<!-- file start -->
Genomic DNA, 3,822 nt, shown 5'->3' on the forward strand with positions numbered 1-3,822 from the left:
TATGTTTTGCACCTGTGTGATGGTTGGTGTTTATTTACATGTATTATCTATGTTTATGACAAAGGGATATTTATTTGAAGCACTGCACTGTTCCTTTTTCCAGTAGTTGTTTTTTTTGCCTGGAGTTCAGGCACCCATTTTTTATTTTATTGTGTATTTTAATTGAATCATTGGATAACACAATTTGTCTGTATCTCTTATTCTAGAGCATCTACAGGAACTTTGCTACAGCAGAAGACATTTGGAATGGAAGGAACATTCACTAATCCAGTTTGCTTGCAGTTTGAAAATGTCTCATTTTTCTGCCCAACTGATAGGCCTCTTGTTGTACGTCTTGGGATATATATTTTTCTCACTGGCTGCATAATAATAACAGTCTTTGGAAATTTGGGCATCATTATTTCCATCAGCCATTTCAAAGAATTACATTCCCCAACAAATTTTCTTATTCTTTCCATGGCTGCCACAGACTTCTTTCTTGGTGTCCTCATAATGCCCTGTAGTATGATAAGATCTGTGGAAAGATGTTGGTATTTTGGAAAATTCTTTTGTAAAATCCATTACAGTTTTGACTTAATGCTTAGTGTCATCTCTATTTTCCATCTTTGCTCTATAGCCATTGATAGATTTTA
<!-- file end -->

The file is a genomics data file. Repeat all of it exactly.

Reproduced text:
Genomic DNA, 3,822 nt, shown 5'->3' on the forward strand with positions numbered 1-3,822 from the left:
TATGTTTTGCACCTGTGTGATGGTTGGTGTTTATTTACATGTATTATCTATGTTTATGACAAAGGGATATTTATTTGAAGCACTGCACTGTTCCTTTTTCCAGTAGTTGTTTTTTTTGCCTGGAGTTCAGGCACCCATTTTTTATTTTATTGTGTATTTTAATTGAATCATTGGATAACACAATTTGTCTGTATCTCTTATTCTAGAGCATCTACAGGAACTTTGCTACAGCAGAAGACATTTGGAATGGAAGGAACATTCACTAATCCAGTTTGCTTGCAGTTTGAAAATGTCTCATTTTTCTGCCCAACTGATAGGCCTCTTGTTGTACGTCTTGGGATATATATTTTTCTCACTGGCTGCATAATAATAACAGTCTTTGGAAATTTGGGCATCATTATTTCCATCAGCCATTTCAAAGAATTACATTCCCCAACAAATTTTCTTATTCTTTCCATGGCTGCCACAGACTTCTTTCTTGGTGTCCTCATAATGCCCTGTAGTATGATAAGATCTGTGGAAAGATGTTGGTATTTTGGAAAATTCTTTTGTAAAATCCATTACAGTTTTGACTTAATGCTTAGTGTCATCTCTATTTTCCATCTTTGCTCTATAGCCATTGATAGATTTTA